Mobility limitation due to a lack of balance confidence

October 10, 2013, Academy of Finland

A fall and subsequent injury decreases a person's balance confidence and increases his or her fear of falling. People aged over 60 years who had sustained a hip fracture and had a lower sense of balance confidence, also experienced difficulty in walking outdoors and climbing stairs. In addition, compared to those with higher balance confidence, they perform less well in walking and balance tests. This was found in a study performed at the Gerontology Research Center in collaboration with the Central Finland Health Care District. The participants in this project were 130 older people who had sustained a hip fracture due to a fall and lived independently.

"Balance confidence was assessed with the ABC (Activity-specific Balance Confidence) questionnaire. Participants were asked to rate their confidence to complete 16 different daily tasks without losing balance or falling," Postdoctoral Researcher Erja Portegijs explains.

After , mobility function often remains poor and rarely returns to the pre-fracture level. To enable people to independently live at home as long as possible, it is essential to maintain good mobility function. This may prevent the need for assistance and even moving to an institution for long-term care.

"The assessment of balance confidence is relatively easy. Potentially, this method can be used within the healthcare system as an initial screening tool. Identification of people with lack of balance confidence enables the planning of more intensive rehabilitation strategies that facilitate the recovery of mobility function," Portegijs says.

The results were published online in an international scientific journal Archives of Physical Medicine and Rehabilitation on December 2012.

Explore further: Two left feet? Study looks to demystify why we lose our balance

More information: Portegijs, E. et al. Balance confidence was associated with mobility and balance performance in older people with fall-related hip fracture: A cross-sectional study, Archives of Physical Medicine and Rehabilitation, 2012, 93:2340-2346. DOI: 10.1016/j.apmr.2012.05.022

Related Stories

Two left feet? Study looks to demystify why we lose our balance

August 14, 2013
It's always in front of a million people and feels like eternity. You're strolling along when suddenly you've stumbled—the brain realizes you're falling, but your muscles aren't doing anything to stop it.

Docs' confidence in diagnosis unrelated to diagnostic accuracy

September 4, 2013
(HealthDay)—Physicians' confidence in their diagnostic accuracy is not associated with actual diagnostic accuracy or with case difficulty, according to a study published online Aug. 26 in JAMA Internal Medicine.

Single dose of ADHD drug can reduce fall risk in older adults

July 17, 2013
Ben-Gurion University of the Negev (BGU) researchers have discovered that a single dose of methylphenidate (MPH), used to treat Attention Deficit Hyperactivity Disorder (ADHD) and narcolepsy, helps to improve balance control ...

Specially developed Wii games can help prevent falls

October 10, 2012
New research, launched today and funded by the Centre for Ageing Research and Development in Ireland (CARDI), shows that playing video games can help older people improve their balance and make them less likely to fall.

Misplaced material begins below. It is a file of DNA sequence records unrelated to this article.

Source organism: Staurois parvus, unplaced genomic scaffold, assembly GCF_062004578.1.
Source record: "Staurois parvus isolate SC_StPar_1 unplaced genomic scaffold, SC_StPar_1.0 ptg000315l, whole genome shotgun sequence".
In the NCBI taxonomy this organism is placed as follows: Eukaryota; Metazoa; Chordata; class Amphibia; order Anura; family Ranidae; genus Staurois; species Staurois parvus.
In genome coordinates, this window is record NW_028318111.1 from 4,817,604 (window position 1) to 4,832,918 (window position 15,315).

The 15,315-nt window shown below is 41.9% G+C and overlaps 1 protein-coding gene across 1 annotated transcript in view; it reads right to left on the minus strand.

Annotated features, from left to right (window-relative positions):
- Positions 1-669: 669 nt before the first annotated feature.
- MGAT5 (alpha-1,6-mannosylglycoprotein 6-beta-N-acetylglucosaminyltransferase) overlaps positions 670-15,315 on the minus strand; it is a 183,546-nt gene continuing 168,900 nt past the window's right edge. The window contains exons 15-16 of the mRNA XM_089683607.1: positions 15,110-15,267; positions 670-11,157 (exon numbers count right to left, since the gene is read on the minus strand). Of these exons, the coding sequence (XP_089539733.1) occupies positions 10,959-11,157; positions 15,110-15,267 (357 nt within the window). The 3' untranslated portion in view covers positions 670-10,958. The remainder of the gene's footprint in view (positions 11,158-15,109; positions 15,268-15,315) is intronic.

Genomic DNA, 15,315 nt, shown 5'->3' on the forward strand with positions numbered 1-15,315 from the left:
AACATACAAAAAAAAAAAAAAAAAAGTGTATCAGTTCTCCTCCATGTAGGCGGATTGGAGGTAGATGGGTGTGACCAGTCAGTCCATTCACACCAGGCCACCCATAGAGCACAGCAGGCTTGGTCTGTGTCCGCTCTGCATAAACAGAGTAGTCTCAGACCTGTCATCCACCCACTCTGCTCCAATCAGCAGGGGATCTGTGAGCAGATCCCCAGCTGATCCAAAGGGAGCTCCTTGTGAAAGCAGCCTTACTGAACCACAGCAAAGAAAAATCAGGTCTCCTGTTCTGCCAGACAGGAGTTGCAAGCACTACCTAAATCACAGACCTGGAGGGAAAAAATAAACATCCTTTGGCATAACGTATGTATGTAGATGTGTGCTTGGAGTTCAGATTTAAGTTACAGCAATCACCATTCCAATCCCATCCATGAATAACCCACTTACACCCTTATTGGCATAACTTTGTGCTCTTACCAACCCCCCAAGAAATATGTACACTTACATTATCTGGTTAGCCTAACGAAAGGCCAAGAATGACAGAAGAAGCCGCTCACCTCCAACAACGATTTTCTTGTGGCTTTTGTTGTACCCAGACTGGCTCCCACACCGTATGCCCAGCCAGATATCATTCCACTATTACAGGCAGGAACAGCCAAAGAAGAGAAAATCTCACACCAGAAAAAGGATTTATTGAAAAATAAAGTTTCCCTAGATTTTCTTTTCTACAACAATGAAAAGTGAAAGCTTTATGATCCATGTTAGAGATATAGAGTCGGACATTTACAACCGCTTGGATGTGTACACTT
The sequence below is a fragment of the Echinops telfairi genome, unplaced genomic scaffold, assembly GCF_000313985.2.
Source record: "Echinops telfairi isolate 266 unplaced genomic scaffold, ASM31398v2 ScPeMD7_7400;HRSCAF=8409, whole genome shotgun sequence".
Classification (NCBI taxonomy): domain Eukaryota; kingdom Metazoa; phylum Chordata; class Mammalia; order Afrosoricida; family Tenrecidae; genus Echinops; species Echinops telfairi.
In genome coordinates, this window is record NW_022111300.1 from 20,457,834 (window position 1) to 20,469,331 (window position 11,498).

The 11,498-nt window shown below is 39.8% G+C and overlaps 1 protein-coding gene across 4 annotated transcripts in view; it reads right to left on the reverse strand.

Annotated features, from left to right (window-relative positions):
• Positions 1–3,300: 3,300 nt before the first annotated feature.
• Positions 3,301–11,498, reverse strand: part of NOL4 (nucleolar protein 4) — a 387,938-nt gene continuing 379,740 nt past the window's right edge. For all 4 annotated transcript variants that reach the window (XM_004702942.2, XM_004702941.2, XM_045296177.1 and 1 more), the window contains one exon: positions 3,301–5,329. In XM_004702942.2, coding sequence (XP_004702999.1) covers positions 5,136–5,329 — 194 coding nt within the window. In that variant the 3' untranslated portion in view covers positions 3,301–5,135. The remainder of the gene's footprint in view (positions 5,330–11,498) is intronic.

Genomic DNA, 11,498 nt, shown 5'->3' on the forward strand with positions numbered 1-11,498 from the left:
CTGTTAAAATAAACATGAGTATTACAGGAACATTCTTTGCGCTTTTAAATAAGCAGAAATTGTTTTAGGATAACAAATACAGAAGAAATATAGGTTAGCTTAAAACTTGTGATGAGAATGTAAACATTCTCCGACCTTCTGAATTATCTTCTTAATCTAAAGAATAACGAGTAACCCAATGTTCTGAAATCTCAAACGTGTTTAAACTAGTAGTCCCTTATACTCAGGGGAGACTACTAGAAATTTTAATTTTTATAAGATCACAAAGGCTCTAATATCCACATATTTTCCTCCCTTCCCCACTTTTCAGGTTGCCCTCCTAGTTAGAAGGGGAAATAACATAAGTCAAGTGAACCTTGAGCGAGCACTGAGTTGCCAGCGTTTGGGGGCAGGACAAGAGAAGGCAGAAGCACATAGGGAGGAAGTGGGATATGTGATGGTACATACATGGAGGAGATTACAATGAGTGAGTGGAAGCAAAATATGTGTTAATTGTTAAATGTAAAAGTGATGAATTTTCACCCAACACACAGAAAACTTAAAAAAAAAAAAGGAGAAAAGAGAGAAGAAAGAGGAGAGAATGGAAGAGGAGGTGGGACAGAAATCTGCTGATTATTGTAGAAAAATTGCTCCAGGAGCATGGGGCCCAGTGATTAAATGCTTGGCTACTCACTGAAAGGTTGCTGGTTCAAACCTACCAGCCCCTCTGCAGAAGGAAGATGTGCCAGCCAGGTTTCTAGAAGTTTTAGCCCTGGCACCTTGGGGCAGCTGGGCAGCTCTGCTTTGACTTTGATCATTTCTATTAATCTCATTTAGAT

Researchers find diminished balance in those with poor vision

June 6, 2013
UC Davis Health System Eye Center research has found that visually impaired individuals and those with uncorrected refractive error—those who could benefit from glasses to achieve normal vision but don't wear glasses—have ...

Cardio and weight training reduces access to health care in seniors

May 14, 2013
Forget apples – lifting weights and doing cardio can also keep the doctors away, according a new study by researchers at the University of British Columbia and Vancouver Coastal Health Research Institute.

Recommended for you

Sleep better, lose weight?

January 17, 2018
(HealthDay)—Sleeplessness could cost you when it's time to stand on your bathroom scale, a new British study suggests.

Who uses phone apps to track sleep habits? Mostly the healthy and wealthy in US

January 16, 2018
The profile of most Americans who use popular mobile phone apps that track sleep habits is that they are relatively affluent, claim to eat well, and say they are in good health, even if some of them tend to smoke.

Improvements in mortality rates are slowed by rise in obesity in the United States

January 15, 2018
With countless medical advances and efforts to curb smoking, one might expect that life expectancy in the United States would improve. Yet according to recent studies, there's been a reduction in the rate of improvement in ...

Teens likely to crave junk food after watching TV ads

January 15, 2018
Teenagers who watch more than three hours of commercial TV a day are more likely to eat hundreds of extra junk food snacks, according to a report by Cancer Research UK.

Can muesli help against arthritis?

January 15, 2018
It is well known that healthy eating increases a general sense of wellbeing. Researchers at Friedrich-Alexander-Universität Erlangen-Nürnberg (FAU) have now discovered that a fibre-rich diet can have a positive influence ...

Your dishwasher is not as sterile as you think

January 13, 2018
(HealthDay)—Your dishwasher may get those plates spotless, but it is also probably teeming with bacteria and fungus, a new study suggests.

0 comments

Please sign in to add a comment. Registration is free, and takes less than a minute. Read more

Click here to reset your password.
Sign in to get notified via email when new comments are made.